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Email Content: Poultry Industry News, Comments and more by Simon M. Shane

Better Chicken Commitment Fails to Gain Traction among Restaurants


In 2016, approximately 125 national restaurant chains signed on to the Better Chicken Commitment (BCC).  The initiative was established by animal welfare advocacy groups including the Humane Society of the United States supported by kindred organizations The promoters of the BCC are totally opposed to all forms of livestock production and advocate a vegan agenda.


Adoption of the BCC requires an extended growing period, inferior feed conversion, effectively higher mortality and diminished efficiency and use of resources.  The BCC imposes higher costs on restaurants, food service companies and ultimately on consumers.


Driven by economic factors and facilitated by advances in genetic selection matched by improved nutrition and flock health, the U.S. broiler industry is among the most advanced in the world.  Adoption of the Better Chicken Commitment would be a retrograde step and the failure of signatories to the 2016 pledges to follow through confirms that the system has little support from price-conscious consumers and those prioritizing sustainability.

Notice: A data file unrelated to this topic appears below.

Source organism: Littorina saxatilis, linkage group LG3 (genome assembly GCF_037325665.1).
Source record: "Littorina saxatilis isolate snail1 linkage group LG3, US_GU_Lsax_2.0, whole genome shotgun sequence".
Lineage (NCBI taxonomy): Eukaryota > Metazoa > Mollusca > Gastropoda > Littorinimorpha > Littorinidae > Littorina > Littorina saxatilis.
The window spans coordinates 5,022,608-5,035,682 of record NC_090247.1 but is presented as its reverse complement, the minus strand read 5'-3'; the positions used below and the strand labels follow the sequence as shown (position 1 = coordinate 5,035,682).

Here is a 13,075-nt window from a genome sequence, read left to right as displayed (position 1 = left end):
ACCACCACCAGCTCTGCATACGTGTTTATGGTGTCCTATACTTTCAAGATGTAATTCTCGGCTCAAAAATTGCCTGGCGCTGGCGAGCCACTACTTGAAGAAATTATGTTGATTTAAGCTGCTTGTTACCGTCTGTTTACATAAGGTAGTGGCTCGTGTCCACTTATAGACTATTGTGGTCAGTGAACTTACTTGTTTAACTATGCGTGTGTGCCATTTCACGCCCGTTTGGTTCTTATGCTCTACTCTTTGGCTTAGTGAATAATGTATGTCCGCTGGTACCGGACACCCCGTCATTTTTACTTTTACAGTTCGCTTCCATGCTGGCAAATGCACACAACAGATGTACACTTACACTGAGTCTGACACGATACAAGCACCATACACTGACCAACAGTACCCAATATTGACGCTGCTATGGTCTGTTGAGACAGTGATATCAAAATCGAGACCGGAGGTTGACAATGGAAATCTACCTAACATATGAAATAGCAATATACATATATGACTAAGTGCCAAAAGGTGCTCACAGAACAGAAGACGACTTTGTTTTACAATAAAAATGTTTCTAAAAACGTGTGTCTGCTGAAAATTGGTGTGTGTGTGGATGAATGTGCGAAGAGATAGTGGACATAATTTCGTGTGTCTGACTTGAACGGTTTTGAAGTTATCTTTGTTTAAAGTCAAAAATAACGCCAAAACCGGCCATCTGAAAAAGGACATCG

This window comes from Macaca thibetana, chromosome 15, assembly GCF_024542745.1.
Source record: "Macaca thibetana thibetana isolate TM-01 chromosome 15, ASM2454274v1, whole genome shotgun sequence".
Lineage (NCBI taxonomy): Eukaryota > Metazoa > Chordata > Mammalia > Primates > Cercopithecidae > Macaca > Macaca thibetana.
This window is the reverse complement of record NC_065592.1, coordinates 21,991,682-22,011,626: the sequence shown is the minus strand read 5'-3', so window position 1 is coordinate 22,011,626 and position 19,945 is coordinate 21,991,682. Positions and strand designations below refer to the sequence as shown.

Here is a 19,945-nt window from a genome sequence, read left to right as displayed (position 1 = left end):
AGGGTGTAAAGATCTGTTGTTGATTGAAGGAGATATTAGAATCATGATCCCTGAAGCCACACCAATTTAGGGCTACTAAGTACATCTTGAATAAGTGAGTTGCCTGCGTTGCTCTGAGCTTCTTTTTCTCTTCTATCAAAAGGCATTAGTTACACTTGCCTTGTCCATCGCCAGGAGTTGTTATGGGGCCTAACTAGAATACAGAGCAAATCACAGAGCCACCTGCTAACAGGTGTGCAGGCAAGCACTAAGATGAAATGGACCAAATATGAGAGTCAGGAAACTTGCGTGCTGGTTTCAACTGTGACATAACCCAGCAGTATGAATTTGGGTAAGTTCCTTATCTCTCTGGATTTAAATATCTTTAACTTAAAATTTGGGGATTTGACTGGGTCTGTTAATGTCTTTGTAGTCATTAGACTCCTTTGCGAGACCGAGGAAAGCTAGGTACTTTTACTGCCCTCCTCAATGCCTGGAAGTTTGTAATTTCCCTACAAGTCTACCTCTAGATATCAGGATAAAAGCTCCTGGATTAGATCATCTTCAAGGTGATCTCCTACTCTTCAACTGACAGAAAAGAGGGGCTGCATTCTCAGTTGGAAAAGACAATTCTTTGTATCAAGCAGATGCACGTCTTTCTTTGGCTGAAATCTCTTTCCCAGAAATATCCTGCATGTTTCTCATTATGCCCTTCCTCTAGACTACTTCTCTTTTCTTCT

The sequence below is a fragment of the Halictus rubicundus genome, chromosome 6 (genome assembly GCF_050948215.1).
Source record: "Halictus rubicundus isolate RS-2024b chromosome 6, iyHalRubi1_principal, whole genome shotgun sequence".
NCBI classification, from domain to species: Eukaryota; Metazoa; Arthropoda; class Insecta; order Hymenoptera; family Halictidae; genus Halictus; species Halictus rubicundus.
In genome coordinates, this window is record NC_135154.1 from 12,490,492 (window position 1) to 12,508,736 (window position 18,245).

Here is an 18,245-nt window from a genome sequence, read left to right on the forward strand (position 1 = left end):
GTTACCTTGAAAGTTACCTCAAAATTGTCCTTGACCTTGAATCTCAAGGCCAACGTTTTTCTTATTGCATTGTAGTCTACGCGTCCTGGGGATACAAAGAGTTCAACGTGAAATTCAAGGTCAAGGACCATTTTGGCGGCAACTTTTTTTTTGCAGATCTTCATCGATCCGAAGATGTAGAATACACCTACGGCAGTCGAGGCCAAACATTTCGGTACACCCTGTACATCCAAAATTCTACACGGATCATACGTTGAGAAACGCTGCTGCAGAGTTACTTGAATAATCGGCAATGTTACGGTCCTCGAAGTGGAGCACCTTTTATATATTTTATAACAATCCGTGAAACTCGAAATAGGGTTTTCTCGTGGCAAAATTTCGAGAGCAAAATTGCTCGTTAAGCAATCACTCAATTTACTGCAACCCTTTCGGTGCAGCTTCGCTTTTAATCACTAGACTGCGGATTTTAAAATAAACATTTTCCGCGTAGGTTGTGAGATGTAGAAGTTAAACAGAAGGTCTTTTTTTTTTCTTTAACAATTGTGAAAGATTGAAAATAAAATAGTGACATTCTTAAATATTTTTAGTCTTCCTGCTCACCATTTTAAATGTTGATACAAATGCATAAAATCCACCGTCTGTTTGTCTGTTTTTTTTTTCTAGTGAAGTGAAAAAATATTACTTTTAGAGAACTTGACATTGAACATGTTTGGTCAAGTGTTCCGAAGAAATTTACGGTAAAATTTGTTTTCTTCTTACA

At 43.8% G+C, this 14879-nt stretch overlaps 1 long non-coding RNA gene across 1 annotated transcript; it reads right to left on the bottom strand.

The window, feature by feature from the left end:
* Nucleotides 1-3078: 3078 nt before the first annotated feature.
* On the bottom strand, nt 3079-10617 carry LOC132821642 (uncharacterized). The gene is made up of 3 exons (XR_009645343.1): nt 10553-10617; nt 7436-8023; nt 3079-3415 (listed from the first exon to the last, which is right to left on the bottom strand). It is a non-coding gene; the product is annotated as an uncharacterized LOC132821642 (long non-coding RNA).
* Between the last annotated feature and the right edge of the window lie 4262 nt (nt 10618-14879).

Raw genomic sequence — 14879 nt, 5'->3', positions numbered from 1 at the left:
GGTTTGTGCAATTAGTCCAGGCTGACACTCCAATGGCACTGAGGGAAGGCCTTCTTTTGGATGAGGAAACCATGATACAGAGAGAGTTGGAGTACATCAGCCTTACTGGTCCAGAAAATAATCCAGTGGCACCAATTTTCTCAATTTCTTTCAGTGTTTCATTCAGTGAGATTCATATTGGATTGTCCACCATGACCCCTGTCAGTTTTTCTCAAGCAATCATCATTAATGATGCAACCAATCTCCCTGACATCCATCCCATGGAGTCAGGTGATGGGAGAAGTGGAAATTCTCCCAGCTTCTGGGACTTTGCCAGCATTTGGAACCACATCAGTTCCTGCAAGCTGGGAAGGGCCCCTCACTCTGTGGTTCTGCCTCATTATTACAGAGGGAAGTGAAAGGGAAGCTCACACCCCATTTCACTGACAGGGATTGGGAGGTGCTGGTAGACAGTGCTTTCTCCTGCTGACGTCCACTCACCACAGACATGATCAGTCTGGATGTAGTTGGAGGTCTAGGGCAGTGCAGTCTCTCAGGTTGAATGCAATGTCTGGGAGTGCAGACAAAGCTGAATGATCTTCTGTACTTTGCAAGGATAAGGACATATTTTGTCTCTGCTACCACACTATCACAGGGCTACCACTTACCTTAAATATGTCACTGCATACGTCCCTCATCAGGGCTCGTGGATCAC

The National Chicken Council correctly maintains that, “If consumers are truly interested and willing to pay for chicken that was raised according to the Better Chicken Commitment standards, they should be afforded the option.”


The same could be said for cage-free eggs.  The same organizations promoting the BCC coerced retailers into agreeing to transition to cage-free product by 2025.  At the present time, only one-third of U.S. eggs are derived from other than conventional cages with no likelihood of attaining a total cage-free goal.  Consumers in states that have mandated sale of only cage-free eggs following HSUS motivated ballot initiatives are now paying what is referred to as the “Pacelle Tax” with higher prices than states that allow free choice among housing systems.


The National Chicken Council and the United Egg Producers have clearly documented standards for all aspects of housing and production developed by panels of scientists with expertise in the fields of welfare, health and management and enforced by rigorous auditing.  The Better Chicken Commitment has had its opportunity to reform broiler production, but consumer sentiment, economics, practicality and reality have limited adoption. The same can be said for the recent slowing in transition to alternatives to conventional cages that offer advantages in price and sustainability

Copyright © 2024 Simon M. Shane